Why was asbestos used?28th February 2018
The dangers of asbestos are widely known today, but until the UK banned the material, it was extensively used across many sectors, particularly in the construction industry.
Breathing in asbestos fibres is unlikely to cause immediate harm – but the long term effects are prolific, and generally occur many years after exposure. The main cause of mesothelioma (cancer of the lungs and abdomen), as well as asbestosis, lung and pleural disease, is repeated ingestion or inhalation of asbestos fibres.
This begs the question – how and why did such a hazardous material come to be so widely used in our day-to-day surroundings?
What is asbestos?
Asbestos is a naturally occurring mineral, present across many countries in the world, and mined from beneath the earth’s surface. Asbestos was first used from the 1700s onwards, before the highly dangerous, carcinogenic properties were fully known. However, from the first recorded death in 1906, it took nearly a century for a complete ban in the UK, which came into place in 1999.
There are six different types of minerals that make up asbestos, and all share similar characteristics, and are composed of millions of microscopic fibres arranged in layers. This layered structure is what gave asbestos key properties that made it so versatile – predominantly its lightness and durability.
Properties of asbestos
Until more recent decades when stricter laws came into place, and eventually the UK’s complete ban on asbestos products, it was widely used due to its following properties:
- Withstands extreme heat
- Chemical resistant
- Insoluble in water; the fibres do not evaporate or dissolve
- No detectable odor
- Tensile strength (ability to resist tension) is higher than that of steel
- Can be easily manipulated: spun into fibres or binded with other materials
Uses of asbestos
The above characteristics of asbestos, unfortunately, have meant that it lends itself dangerously well to a variety of applications. Some of the products asbestos was used in before it was banned in the UK include:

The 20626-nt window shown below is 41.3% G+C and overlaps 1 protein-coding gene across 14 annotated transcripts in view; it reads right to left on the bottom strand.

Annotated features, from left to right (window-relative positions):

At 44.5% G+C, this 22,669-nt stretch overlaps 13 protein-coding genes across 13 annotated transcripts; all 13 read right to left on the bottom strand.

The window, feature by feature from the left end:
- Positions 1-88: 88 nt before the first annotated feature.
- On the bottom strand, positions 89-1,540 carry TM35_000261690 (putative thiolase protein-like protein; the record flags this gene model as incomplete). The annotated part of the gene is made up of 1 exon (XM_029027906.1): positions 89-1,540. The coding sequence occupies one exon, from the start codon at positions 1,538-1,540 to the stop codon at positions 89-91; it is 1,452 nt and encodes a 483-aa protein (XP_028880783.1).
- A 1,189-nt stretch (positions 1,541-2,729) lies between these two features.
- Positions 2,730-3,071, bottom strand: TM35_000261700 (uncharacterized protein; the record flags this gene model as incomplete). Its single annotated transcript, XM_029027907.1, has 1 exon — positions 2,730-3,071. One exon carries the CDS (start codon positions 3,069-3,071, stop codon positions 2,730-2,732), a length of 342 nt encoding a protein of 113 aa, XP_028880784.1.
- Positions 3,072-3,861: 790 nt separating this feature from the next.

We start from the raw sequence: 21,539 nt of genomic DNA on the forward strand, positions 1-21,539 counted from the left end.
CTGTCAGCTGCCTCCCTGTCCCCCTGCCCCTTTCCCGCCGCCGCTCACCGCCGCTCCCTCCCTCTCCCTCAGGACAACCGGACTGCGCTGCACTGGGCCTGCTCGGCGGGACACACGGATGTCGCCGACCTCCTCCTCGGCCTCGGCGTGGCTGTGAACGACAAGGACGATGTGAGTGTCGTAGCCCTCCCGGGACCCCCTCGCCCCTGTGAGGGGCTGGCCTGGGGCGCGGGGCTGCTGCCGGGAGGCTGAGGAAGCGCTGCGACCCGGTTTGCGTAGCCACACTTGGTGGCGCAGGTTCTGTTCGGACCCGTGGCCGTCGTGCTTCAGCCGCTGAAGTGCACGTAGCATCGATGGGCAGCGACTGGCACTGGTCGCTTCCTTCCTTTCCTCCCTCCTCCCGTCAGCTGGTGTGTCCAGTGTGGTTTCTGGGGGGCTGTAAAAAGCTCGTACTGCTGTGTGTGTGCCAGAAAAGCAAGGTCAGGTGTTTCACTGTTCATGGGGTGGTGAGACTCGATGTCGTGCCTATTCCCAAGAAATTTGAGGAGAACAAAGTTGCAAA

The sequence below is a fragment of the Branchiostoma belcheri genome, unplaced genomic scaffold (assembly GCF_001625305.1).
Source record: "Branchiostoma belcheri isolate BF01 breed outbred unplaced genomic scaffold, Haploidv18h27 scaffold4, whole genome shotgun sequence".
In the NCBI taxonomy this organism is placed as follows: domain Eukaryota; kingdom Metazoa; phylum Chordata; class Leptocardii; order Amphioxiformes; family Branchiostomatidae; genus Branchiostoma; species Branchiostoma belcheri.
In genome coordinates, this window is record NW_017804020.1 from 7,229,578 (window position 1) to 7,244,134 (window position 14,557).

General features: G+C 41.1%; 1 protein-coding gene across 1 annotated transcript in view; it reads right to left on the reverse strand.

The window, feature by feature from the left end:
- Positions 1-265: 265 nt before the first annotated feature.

- Fire proofing
- Roof materials such as tiles, felt, vinyl floor tiles, wall coverings and lay-in panels
- Cement, pipes and other essential building objects
- Friction resistant products – particularly on car brake pads and clutches
- Packaging materials for industrial products, such as chemicals
- Adhesives, thermal tapes, putties used in construction
- Textile products; protective clothing, blankets, fireproof gloves and used to make threads and yarns
- Consumer products – toasters, irons, portable heaters, hair dryers, dishwashers and stoves
Whilst the UK banned asbestos and its products in 1999, many buildings built before the laws regulating the substance came into place (throughout the 1970s and 1980s), were built using asbestos products. Countries such as India, China and the USA also still use asbestos products.
As recently as the June 2017 fire at Grenfell Tower, it is said that harmful asbestos fibres may have been released as part of the plume of smoke. This is an extremely sad example of how asbestos exposure can affect those in society who are most vulnerable, and most hard working – such as firefighters, construction workers and many other industrial occupations, such as plumbers, electricians, roofers and power plant workers.
Here at Asbestos Waste Solutions, we recognise the need for a fully safe, reliable and environmentally responsible approach to collecting and disposing of asbestos products. Founded in 2009, and with over 20 years of experience prior to that, our experts provide a fully comprehensive, accredited service that you can rely on.If you think you may be at risk, or simply require more information, contact our professional team today to chat to one of our friendly advisors.This entry was posted in Industry News. Bookmark the permalink.